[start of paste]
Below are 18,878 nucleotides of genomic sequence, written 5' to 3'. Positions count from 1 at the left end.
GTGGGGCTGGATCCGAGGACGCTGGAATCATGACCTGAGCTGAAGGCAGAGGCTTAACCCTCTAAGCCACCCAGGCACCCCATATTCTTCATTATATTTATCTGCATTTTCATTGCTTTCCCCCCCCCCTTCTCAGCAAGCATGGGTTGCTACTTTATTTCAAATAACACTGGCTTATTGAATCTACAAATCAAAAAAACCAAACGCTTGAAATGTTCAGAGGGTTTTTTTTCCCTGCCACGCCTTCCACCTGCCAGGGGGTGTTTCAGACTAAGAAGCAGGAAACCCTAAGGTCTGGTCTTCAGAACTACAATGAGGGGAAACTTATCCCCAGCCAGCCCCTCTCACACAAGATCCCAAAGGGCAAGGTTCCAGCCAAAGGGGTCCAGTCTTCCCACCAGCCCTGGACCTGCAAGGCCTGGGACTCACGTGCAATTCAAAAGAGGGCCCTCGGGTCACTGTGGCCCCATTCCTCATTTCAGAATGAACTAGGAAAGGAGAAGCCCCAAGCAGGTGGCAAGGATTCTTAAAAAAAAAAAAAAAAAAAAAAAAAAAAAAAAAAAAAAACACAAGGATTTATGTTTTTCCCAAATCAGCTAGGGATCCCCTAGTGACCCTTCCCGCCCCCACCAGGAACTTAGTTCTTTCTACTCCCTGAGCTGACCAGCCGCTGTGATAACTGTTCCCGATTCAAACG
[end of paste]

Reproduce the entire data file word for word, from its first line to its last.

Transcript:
Below are 18,878 nucleotides of genomic sequence, written 5' to 3'. Positions count from 1 at the left end.
GTGGGGCTGGATCCGAGGACGCTGGAATCATGACCTGAGCTGAAGGCAGAGGCTTAACCCTCTAAGCCACCCAGGCACCCCATATTCTTCATTATATTTATCTGCATTTTCATTGCTTTCCCCCCCCCCTTCTCAGCAAGCATGGGTTGCTACTTTATTTCAAATAACACTGGCTTATTGAATCTACAAATCAAAAAAACCAAACGCTTGAAATGTTCAGAGGGTTTTTTTTCCCTGCCACGCCTTCCACCTGCCAGGGGGTGTTTCAGACTAAGAAGCAGGAAACCCTAAGGTCTGGTCTTCAGAACTACAATGAGGGGAAACTTATCCCCAGCCAGCCCCTCTCACACAAGATCCCAAAGGGCAAGGTTCCAGCCAAAGGGGTCCAGTCTTCCCACCAGCCCTGGACCTGCAAGGCCTGGGACTCACGTGCAATTCAAAAGAGGGCCCTCGGGTCACTGTGGCCCCATTCCTCATTTCAGAATGAACTAGGAAAGGAGAAGCCCCAAGCAGGTGGCAAGGATTCTTAAAAAAAAAAAAAAAAAAAAAAAAAAAAAAAAAAAAAAACACAAGGATTTATGTTTTTCCCAAATCAGCTAGGGATCCCCTAGTGACCCTTCCCGCCCCCACCAGGAACTTAGTTCTTTCTACTCCCTGAGCTGACCAGCCGCTGTGATAACTGTTCCCGATTCAAACG